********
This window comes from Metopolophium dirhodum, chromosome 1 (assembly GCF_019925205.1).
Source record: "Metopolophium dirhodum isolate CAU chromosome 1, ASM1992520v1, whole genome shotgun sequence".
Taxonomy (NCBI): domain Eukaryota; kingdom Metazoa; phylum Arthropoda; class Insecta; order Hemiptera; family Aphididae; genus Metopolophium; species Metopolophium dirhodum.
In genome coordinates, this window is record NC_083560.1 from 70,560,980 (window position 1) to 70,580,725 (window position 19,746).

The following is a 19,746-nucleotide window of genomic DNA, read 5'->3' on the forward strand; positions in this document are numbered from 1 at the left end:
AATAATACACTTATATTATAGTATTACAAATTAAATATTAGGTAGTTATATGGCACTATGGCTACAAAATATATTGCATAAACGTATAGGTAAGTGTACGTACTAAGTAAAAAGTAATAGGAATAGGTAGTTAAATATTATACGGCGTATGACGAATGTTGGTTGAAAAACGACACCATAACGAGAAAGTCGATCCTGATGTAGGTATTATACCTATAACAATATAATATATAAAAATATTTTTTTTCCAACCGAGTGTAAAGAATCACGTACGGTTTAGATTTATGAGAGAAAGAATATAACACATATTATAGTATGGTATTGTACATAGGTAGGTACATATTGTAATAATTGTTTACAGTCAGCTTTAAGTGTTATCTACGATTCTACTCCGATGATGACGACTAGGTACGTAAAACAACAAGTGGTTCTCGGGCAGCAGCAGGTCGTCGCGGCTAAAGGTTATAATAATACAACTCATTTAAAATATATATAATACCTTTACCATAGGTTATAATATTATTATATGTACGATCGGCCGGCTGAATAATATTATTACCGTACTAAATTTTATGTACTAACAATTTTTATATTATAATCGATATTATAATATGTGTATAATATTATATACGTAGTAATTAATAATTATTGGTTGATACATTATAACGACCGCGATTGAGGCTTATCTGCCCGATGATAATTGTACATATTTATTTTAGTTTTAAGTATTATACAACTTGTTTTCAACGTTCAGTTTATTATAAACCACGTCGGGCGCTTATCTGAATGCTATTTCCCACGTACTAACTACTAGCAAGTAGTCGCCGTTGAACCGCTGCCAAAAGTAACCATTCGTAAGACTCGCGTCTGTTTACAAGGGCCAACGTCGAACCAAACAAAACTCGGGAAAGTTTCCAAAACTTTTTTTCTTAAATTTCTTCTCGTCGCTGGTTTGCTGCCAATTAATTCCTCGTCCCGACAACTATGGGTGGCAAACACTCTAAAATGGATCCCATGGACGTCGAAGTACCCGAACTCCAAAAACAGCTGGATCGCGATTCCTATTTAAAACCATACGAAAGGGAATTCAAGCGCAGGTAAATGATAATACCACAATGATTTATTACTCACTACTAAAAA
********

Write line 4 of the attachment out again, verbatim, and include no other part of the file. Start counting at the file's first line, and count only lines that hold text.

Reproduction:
In genome coordinates, this window is record NC_083560.1 from 70,560,980 (window position 1) to 70,580,725 (window position 19,746).